Risk Factors for Equine Recurrent Uveitis
An appaloosa horse portrait against a grey background. Appaloosas are prone to equine recurrent uveitis (ERU).
Equine recurrent uveitis is prevalent in Appaloosas, with an incidence of 25% in the breed. Getty Images

While the exact mechanism for triggering equine recurrent uveitis (ERU) is not completely known, the breakdown of the blood-ocular barrier elicits immune responses in the eye. In horses affected by ERU, the normal regulatory pathways and immunosuppressive actions and immune tolerance are less effective, leading to chronic equine recurrent uveitis.

ERU is potentially triggered by a variety of factors. Some are genetic and breed-specific, some are auto-immune responses, and others are due to infectious disease. A study investigated the various risk factors for ERU and designated them into specific categories [Kingsley, NB.; Sandmeyer, L.; Bellone, RR. A review of investigated risk factors for developing equine recurrent uveitis. Veterinary Ophthalmology 2023, vol 26; pp. 86 -100; doi: 10.1111/vop.13002].

When faced with cases of equine recurrent uveitis, there are a number of potential differential diagnoses to consider.

Environmental and Infectious Risk Factors

Leptospira interrogans 

A causal relationship between Leptospira and ERU was documented in 1971, identifying a latency period of 1-2 years between infection and onset of ocular inflammation. The spirochetes are able to cross the blood-ocular barrier to reach the immune system. Biofilm formation within the vitreous humor may pose an obstacle to treatment and may also interfere with detection methods. Other studies have contradicted the supposition that Leptospira is an environmental risk factor. However, the general assessment is that “infection with the spirochete bacterium is sufficient for ERU to develop but may not be required to initiate disease in all horses.” Leptospira might act as a trigger and contribute to disease severity.

Rhodococcus equi

Besides respiratory infection, R. equi also creates ocular effects such as uveitis. One study that spanned more than 20 years in the southwestern USA confirmed uveitis in 11% of 150 foals infected with R. equi. Survival rate of these foals was around 19%, and of those, all retained their vision. Further data regarding long-term impacts like ERU are not available.

Borrelia burgdorferi

Lyme disease is associated with injury to many organ systems, including the eyes. In horses, Lyme-associated uveitis is not common. Those with Borellia-associated uveitis tend to display other clinical signs such as neurologic deficits, lameness, arthritis and muscle wasting. 

Parasitic infiltration

Infiltration of ocular structures by parasites is a rare trigger for ocular inflammation. Onchocerca cervicalis is one species with a definitive link to uveitis. Other possible but rare triggers include Setaria or Halicephalobus spp. Treatment readily resolves all three of these parasites as ERU triggers.


Equine arteritis virus (EAV), equine influenza and equine herpesvirus (especially EHV-1) have been linked to ocular disease. Influenza and EAV can trigger conjunctivitis, periocular edema and lacrimation, whereas EHV is reported to trigger uveitis. Horses experimentally infected with EHV, but without equine herpes myeloencephalopathy (EHM), developed choroidal retinitis within three months following infection. Currently, there is no confirmation that viral infection is a risk factor for ERU.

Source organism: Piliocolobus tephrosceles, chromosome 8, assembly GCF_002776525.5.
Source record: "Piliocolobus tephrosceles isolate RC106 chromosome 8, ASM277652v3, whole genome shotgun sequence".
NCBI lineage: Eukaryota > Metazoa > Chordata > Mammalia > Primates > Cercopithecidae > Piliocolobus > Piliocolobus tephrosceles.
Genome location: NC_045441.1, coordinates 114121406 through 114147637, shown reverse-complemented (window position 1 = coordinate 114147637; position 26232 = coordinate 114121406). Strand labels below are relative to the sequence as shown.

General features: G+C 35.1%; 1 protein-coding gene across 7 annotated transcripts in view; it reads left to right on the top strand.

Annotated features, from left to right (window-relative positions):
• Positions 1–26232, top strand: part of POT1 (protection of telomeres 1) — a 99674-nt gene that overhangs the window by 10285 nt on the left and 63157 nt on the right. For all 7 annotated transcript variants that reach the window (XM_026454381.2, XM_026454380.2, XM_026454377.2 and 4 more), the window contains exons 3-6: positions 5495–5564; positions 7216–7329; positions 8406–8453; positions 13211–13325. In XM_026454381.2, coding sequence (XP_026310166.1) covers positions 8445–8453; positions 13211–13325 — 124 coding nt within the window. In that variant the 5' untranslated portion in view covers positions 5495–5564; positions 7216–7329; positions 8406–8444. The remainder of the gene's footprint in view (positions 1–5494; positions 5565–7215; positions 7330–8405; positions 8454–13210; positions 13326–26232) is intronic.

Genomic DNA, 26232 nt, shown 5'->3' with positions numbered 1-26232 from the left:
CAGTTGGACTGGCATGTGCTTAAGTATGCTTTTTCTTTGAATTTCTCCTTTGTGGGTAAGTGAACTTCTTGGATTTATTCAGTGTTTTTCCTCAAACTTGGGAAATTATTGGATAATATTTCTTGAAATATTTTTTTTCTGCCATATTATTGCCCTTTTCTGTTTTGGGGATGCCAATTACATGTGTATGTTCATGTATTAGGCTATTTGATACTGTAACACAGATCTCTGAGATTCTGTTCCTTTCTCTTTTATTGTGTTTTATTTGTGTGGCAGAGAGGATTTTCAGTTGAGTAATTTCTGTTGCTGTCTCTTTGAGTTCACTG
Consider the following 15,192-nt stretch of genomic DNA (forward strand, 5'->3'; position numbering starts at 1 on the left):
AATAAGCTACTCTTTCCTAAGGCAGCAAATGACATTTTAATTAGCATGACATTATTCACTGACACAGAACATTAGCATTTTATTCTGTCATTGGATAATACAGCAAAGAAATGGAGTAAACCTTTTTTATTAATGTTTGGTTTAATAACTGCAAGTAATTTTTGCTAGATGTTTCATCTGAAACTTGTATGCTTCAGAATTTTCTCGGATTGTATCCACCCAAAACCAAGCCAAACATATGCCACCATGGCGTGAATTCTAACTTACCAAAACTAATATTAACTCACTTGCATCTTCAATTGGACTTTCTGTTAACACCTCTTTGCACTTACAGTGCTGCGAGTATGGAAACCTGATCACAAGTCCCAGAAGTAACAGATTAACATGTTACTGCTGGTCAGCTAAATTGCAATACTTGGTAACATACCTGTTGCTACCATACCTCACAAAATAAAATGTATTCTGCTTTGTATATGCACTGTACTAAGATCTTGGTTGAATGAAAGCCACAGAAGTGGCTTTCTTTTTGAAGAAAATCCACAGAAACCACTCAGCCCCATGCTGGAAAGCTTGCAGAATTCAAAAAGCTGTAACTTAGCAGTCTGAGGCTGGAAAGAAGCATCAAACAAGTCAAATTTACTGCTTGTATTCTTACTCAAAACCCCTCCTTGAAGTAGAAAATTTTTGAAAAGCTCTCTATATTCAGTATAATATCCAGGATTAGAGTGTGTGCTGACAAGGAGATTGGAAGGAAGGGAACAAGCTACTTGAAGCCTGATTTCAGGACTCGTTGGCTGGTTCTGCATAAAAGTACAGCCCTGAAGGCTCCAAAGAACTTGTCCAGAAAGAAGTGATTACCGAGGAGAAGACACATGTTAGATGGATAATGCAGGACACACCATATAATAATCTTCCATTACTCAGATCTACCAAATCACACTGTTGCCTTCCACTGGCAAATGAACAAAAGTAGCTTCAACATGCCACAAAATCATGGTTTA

Non-Infectious Risk Factors

Increased Age 

The average age of ERU recognition is 11.6 – 12.3 years, although the age of onset might be earlier than diagnosis. A study of 1,014 horses of 40 breeds identified ERU in 25-30% of horses over the age of 15 years.


There are no studies that support a link between gender and ERU, although more investigation is necessary to look at sex-specific hormones or sex-linked genes. 

Management Factors 

To date, dysbiosis of the microbiome has not been linked to ERU, but more investigations are needed to look into diet, obesity, activity level and microbiome composition.


To date, a few studies have not linked vaccinations, including for Leptospirosiswith progression or recurrence of ERU.

Habitat Influences 

Turnout on flooded pasture and proximity to a pig farm were identified in a study as risk factors for a primary occurrence of uveitis.

Genetic Risk Factors


A higher incidence of ERU is known to occur in German Warmbloods, Icelandic horses, and Appaloosas (and horses with similar coat spotting patterns, such as the Knabstrupper and Pony of the Americas) than in other breeds. The incidence of ERU in Appaloosas is reported as 25%.

Leopard complex spotting (LP) in Appaloosas and Knabstrupper breeds is a specific phenotype of a white pattern centered over the hips that varies in extent, including from minimal to an entirely unpigmented coat. Horses with a larger amount of white patterning at birth seem to be at the greatest risk for ERU. These horses have an 8.2-65.8% greater chance of developing insidious ERU than horses without this spotting pattern. Not all horses with LP develop uveitis. However, nearly 41% of horses with LP coats experience insidious uveitis. The authors suggest that “additional genetic loci are involved in development of insidious uveitis” besides the LP locus.

Genetic studies have identified specific major histocompatibility complex (MHC)—immune genes primarily involved in antibody formation—and other genomic and allele variables that could have links to ERU. At this time, more studies are ongoing to determine what, if any, specific genetic markers and factors are linked to ERU in high-risk breeds.

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